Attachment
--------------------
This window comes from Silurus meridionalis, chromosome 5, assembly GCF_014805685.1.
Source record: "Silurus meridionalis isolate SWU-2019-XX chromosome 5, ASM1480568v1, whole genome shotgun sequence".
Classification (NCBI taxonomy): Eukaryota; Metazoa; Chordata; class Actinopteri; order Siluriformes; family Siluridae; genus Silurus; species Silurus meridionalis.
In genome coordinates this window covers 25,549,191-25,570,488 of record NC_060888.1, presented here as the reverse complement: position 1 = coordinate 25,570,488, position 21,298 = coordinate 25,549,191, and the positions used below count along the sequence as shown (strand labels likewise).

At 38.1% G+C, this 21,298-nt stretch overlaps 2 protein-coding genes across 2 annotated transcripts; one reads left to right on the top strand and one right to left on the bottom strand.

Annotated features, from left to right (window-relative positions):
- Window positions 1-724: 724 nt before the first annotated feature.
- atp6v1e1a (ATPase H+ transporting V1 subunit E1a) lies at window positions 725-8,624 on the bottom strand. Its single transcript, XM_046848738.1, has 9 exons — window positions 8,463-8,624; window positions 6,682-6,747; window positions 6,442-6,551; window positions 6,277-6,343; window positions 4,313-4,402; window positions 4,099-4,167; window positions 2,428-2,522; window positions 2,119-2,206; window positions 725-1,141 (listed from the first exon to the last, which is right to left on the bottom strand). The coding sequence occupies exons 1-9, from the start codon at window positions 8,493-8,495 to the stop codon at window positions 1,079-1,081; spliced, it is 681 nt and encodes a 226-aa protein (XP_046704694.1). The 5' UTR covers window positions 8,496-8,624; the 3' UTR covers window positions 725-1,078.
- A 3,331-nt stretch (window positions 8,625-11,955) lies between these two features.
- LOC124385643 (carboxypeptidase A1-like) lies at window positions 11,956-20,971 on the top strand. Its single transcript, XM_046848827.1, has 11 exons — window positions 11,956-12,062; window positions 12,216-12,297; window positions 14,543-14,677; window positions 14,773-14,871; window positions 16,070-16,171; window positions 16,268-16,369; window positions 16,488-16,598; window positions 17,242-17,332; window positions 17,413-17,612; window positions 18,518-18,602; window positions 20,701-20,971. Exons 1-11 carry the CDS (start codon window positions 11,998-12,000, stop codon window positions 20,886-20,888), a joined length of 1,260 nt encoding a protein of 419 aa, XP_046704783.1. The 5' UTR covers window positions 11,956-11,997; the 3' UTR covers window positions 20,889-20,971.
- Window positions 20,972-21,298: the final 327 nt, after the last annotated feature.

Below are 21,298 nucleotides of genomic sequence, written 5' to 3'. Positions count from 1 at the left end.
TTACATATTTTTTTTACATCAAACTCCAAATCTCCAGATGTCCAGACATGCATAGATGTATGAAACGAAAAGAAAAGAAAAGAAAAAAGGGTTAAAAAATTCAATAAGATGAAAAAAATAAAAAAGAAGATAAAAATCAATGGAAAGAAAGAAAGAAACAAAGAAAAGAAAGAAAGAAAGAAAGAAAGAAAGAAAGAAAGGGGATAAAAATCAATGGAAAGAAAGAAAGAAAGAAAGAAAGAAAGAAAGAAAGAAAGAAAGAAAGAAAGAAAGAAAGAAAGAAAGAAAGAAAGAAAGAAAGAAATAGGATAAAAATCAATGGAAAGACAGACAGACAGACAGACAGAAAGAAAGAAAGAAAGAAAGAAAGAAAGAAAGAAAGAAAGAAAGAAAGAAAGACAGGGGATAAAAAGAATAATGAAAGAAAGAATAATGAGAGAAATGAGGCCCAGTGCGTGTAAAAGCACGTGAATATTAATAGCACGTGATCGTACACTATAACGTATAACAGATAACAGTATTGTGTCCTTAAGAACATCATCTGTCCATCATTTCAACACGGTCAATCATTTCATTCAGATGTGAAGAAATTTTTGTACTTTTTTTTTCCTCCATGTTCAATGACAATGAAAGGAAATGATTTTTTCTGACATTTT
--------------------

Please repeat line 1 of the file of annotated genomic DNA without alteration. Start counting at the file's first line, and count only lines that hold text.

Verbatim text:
This window comes from Silurus meridionalis, chromosome 5, assembly GCF_014805685.1.